Around the first of February 2018, Fed comments suggested at least three and probably four rate hikes of 1/4% for the year. The $US dollar index ($DXY) recently hit multi-year lows. One of the reasons the stock market has soared the last year is that, with Fed rates near 0% for so long, there are few other places to put money. The normal correlation between interest rates and the stock market is an inverse one. As interest rates rise, bond and other investments are competing more for funds with the stocks, so the tendency is for the stocks market’s advance is to moderate in the face of high rates.Changes in the federal funds rate will always affect the U.S. dollar. When the Federal Reserve increases the federal funds rate, it normally reduces inflationary pressure and works to appreciate the dollar. The Fed professes that an inflation rate of about 2% for the $US is ‘healthy.’ At least in
theory, the goal is to create a healthy economy, have inflation around 2%, and target a reasonable growth rate for the domestic economy. In a ‘slow or declining’ economy, the Fed will lower rates — and when the economy is growing, there is a governing action of raising rates to prevent high inflation.
As an investor, I often short options on gold futures, so a keen awareness of the relationships between interest rates, the strength of the $US is necessary. The chart (below) displays the strong inverse relationship between Gold futures prices and the US Dollar Index.
The left axis and the red line represent gold futures prices, basis the JUN18 contract.
If you trade grain futures and options, you have seen many times how a reduction in $US strength will cause grain prices to rise; this is because as the US Dollar decreases in value, the foreign currency of grain buyers becomes more valuable, which effectively makes grains cheaper and purchases for these buyers are more attractive.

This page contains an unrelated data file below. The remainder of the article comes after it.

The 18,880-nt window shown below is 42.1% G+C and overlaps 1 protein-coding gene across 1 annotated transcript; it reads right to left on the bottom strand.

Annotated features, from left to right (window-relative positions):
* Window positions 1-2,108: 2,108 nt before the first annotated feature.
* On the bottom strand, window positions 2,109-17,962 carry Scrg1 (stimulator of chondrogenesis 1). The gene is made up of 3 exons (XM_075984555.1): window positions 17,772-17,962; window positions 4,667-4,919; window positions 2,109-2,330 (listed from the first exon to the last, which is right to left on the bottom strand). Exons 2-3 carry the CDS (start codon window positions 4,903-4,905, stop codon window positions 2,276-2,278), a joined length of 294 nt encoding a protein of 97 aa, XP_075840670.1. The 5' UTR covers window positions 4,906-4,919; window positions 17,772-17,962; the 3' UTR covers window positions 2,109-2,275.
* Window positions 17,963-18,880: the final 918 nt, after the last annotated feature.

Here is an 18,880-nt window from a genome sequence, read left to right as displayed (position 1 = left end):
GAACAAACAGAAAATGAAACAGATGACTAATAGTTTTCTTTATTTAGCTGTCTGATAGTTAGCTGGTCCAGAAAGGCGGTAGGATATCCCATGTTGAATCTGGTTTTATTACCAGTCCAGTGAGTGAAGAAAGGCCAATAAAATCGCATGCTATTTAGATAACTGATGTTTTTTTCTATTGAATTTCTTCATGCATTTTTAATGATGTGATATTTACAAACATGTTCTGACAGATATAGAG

In the months ahead in calendar 2018, the rate hikes will slow the US dollars decline and most likely spur a higher value for the US dollar. In turn, this will probably not result in higher gold prices over the next six to twelve months. Some analysts are expecting gold to find support around $1300. Over the last six months, I have sold 1500-strike gold CALL options. Given the scenario described in this article, that could be a high enough strike to collect some premium by shorting CALL options.
There are often commodity option trades than can be ‘repeated’, that is selling the same or similar strikes in various futures months stretched over the next six months to a year. There is an article about this at: LINK HERE
In planning ahead, it is always helpful to understand such price correlations, and then as time progresses to select the strikes and time periods for option trades. Be advised that many factors other than just interest rates can influence gold prices. I am suggesting that the recent announcements by the Fed of pending rate hikes may indicate the timing for selling gold CALL options could be favorable sooner rather than later.
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